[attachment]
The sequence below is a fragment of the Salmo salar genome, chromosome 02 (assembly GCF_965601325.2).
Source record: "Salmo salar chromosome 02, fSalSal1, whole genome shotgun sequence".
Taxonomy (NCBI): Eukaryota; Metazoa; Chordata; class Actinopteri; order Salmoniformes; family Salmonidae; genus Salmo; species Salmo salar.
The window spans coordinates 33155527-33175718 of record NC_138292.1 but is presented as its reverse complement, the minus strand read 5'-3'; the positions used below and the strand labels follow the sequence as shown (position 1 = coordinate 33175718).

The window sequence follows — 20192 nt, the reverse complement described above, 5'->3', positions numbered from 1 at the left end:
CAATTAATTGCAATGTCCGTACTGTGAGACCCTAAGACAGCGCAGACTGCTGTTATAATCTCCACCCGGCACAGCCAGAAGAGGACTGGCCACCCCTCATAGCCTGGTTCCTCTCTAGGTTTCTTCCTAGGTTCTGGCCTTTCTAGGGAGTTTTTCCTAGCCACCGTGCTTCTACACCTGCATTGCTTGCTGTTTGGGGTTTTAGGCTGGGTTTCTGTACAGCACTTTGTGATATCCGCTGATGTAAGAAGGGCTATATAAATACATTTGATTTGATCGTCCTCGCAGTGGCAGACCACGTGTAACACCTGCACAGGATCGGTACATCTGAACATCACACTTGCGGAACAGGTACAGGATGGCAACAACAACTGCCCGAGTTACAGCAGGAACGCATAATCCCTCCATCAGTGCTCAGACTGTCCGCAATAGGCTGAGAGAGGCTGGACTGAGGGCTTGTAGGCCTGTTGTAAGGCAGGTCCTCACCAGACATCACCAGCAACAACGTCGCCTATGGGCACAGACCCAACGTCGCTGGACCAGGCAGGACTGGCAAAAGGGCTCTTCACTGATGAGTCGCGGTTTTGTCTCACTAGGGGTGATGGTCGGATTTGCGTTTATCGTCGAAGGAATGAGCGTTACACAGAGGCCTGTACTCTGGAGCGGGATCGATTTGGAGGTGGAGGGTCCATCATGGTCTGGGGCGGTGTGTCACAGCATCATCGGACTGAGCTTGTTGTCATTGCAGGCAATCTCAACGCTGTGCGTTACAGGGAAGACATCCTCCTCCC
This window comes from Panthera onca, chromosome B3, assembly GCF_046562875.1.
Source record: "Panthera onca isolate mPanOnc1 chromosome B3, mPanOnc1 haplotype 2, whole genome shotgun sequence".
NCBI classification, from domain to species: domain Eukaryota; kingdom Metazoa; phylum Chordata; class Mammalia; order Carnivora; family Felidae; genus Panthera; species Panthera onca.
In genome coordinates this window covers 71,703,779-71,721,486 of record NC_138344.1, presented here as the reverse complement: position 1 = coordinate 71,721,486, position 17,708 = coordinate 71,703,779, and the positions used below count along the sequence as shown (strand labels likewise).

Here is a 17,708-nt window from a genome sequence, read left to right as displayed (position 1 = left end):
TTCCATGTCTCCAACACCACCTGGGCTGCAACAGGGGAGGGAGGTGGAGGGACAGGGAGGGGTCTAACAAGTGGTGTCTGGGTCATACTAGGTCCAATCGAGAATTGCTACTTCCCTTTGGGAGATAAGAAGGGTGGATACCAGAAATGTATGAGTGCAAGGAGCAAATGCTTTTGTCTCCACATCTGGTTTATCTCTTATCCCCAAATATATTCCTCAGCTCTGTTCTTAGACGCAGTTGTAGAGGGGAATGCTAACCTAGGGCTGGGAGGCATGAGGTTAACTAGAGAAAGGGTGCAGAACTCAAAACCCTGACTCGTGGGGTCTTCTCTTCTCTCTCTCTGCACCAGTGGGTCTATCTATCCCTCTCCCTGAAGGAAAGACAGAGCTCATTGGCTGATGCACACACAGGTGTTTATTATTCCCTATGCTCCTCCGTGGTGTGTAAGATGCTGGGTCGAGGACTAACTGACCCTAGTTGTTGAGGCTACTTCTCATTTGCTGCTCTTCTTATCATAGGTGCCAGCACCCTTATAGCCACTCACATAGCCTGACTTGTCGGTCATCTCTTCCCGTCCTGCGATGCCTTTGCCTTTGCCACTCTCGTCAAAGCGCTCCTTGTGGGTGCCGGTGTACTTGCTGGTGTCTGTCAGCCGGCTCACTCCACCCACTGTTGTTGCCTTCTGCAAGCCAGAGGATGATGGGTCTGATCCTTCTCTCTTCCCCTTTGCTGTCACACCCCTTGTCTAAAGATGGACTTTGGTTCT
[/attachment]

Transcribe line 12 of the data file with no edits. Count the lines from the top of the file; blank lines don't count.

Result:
TTCCATGTCTCCAACACCACCTGGGCTGCAACAGGGGAGGGAGGTGGAGGGACAGGGAGGGGTCTAACAAGTGGTGTCTGGGTCATACTAGGTCCAATCGAGAATTGCTACTTCCCTTTGGGAGATAAGAAGGGTGGATACCAGAAATGTATGAGTGCAAGGAGCAAATGCTTTTGTCTCCACATCTGGTTTATCTCTTATCCCCAAATATATTCCTCAGCTCTGTTCTTAGACGCAGTTGTAGAGGGGAATGCTAACCTAGGGCTGGGAGGCATGAGGTTAACTAGAGAAAGGGTGCAGAACTCAAAACCCTGACTCGTGGGGTCTTCTCTTCTCTCTCTCTGCACCAGTGGGTCTATCTATCCCTCTCCCTGAAGGAAAGACAGAGCTCATTGGCTGATGCACACACAGGTGTTTATTATTCCCTATGCTCCTCCGTGGTGTGTAAGATGCTGGGTCGAGGACTAACTGACCCTAGTTGTTGAGGCTACTTCTCATTTGCTGCTCTTCTTATCATAGGTGCCAGCACCCTTATAGCCACTCACATAGCCTGACTTGTCGGTCATCTCTTCCCGTCCTGCGATGCCTTTGCCTTTGCCACTCTCGTCAAAGCGCTCCTTGTGGGTGCCGGTGTACTTGCTGGTGTCTGTCAGCCGGCTCACTCCACCCACTGTTGTTGCCTTCTGCAAGCCAGAGGATGATGGGTCTGATCCTTCTCTCTTCCCCTTTGCTGTCACACCCCTTGTCTAAAGATGGACTTTGGTTCT